3. A Lanyard Can Prevent A Knife From Getting Lost

A lanyard that loops around your wrist or that can be attached to your belt can help secure the knife when working in a precarious position.

If you use the knife in an elevated position, such as on a ladder, in a tree, or where there is a significant drop, securing the knife with a lanyard will save the knife should you lose your grip on the handle.

Dropping the knife from such a height can damage the knife, injure someone below you, or the knife can get lost.

Another precarious working position where you have the potential to lose your knife is working with the knife over water. Most fishermen will have a story about losing a knife to the depths of the water because the knife was not secured with a lanyard.

A lanyard clipped to a belt loop, toolbelt, or backpack can prevent the knife from falling out of your pocket or your backpack without you realizing it and becoming lost. 

A brightly colored lanyard can also increase the knife’s visibility, making it easier to find and less likely to be left behind once you are finished using it.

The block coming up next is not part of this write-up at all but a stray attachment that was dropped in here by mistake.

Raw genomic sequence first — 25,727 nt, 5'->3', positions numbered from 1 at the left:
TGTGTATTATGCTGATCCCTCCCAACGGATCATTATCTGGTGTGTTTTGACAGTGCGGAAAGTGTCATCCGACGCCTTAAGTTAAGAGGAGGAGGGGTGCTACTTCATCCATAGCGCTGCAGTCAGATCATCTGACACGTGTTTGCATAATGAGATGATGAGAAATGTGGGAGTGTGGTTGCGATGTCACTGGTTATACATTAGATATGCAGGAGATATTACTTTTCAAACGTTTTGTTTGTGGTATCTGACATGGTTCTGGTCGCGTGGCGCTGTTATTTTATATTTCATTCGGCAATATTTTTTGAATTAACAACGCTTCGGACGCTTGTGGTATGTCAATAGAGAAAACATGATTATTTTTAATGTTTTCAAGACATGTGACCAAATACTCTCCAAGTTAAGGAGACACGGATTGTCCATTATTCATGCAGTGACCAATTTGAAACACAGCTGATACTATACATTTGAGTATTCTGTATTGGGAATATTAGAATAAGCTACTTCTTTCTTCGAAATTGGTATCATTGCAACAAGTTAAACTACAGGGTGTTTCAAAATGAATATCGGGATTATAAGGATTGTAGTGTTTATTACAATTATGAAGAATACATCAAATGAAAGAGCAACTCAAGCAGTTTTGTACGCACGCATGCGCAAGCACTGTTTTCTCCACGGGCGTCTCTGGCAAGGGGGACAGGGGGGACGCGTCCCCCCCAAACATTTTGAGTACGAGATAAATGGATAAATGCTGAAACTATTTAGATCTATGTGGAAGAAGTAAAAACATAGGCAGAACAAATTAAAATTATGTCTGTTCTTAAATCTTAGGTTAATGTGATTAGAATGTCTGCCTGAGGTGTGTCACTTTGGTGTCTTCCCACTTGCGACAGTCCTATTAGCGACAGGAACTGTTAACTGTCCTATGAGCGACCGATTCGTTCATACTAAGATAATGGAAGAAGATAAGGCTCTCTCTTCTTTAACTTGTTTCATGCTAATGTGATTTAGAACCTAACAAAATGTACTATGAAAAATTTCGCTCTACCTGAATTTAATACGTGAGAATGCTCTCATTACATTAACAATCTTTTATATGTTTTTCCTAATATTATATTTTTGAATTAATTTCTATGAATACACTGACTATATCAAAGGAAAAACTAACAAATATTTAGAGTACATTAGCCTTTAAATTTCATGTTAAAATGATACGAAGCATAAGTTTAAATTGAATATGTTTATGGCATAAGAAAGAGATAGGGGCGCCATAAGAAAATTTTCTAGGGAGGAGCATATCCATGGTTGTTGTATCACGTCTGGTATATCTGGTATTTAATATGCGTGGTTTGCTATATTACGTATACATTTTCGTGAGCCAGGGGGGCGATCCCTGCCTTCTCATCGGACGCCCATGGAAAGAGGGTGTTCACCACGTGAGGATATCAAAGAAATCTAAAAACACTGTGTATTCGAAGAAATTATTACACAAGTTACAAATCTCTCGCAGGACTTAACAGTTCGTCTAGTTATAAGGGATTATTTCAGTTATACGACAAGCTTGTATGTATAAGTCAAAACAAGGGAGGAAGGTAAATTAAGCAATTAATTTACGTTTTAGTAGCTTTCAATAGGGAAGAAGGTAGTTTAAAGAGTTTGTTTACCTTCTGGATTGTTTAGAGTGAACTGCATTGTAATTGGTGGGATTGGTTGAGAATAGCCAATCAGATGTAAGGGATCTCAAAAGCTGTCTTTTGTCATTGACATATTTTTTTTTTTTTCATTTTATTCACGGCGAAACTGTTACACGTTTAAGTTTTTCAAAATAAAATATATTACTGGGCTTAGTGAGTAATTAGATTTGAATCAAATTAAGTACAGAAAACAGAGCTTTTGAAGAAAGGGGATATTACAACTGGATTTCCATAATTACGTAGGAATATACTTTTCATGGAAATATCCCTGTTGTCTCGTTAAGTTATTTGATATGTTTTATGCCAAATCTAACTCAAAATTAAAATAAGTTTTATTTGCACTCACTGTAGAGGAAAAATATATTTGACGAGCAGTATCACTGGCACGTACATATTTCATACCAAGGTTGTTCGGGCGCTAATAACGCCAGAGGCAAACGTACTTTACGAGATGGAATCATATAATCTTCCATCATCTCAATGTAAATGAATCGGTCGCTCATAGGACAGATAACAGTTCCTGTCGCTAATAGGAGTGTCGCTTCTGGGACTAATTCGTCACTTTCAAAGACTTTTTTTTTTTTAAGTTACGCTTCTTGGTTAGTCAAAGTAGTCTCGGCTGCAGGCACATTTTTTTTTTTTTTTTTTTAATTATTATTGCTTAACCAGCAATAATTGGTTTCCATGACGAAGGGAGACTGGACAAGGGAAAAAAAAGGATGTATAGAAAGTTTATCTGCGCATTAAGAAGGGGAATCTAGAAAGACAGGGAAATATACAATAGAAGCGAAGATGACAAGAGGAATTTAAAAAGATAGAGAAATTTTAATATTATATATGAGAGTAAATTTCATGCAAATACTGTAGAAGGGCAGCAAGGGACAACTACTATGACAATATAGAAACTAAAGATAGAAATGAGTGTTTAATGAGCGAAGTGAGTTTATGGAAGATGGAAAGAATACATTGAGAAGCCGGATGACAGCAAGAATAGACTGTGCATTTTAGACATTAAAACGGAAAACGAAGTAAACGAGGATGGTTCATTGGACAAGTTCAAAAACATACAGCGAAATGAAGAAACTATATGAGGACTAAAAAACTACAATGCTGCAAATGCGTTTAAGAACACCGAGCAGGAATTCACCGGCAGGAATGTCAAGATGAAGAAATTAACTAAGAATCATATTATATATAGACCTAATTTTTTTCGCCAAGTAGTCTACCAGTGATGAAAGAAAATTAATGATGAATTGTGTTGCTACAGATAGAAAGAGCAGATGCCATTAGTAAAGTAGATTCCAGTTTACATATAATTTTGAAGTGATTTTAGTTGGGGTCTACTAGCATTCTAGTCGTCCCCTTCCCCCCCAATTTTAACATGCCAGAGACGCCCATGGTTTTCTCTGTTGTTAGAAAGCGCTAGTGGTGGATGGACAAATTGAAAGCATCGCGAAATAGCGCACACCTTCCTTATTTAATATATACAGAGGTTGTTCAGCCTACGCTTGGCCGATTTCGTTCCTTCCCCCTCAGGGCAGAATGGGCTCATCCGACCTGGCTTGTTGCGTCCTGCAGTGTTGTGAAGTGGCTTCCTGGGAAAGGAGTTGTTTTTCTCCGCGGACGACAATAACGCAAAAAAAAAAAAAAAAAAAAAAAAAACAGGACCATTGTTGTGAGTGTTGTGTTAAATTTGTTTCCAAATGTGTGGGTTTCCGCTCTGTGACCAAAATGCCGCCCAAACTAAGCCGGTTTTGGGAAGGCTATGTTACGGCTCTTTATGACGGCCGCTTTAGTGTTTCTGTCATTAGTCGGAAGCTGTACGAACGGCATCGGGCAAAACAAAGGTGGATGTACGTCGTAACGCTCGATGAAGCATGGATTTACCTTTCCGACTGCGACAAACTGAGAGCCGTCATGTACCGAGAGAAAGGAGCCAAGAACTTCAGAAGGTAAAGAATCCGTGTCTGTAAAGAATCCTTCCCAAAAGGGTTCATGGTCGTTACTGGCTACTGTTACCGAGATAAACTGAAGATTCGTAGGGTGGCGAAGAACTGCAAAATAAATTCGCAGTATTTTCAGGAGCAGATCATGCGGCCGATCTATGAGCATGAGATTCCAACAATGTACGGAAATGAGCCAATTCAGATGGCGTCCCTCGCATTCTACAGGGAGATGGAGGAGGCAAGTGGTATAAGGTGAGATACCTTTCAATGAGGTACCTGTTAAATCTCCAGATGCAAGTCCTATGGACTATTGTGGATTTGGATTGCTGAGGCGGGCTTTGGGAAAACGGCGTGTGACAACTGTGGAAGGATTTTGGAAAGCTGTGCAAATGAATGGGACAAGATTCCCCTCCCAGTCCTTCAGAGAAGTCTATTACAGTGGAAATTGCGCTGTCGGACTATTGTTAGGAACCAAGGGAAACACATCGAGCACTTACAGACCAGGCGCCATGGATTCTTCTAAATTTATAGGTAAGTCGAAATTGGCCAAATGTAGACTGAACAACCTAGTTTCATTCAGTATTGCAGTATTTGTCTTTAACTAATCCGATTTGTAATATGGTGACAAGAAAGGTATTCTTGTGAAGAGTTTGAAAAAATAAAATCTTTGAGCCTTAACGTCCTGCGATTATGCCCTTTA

The bright colors will catch your eye and remind you to stow your knife in your pocket or gear before leaving your campsite, job site, or other location where you were using the knife.

4. A Lanyard Provides Easy Access To Your Knife 

A lanyard attached to your knife can make it more accessible from a pocket or a backpack. Many pocket knives come with clips to attach the knife to the upper edge of your pocket. 

Smaller pocket knives and knives of certain designs, such as Swiss Army knives, often do not have these clips but have a lanyard hole. A lanyard with a fob can be attached to the pocket knife to keep it at the top edge of your pocket if the fob is left protruding from the pocket.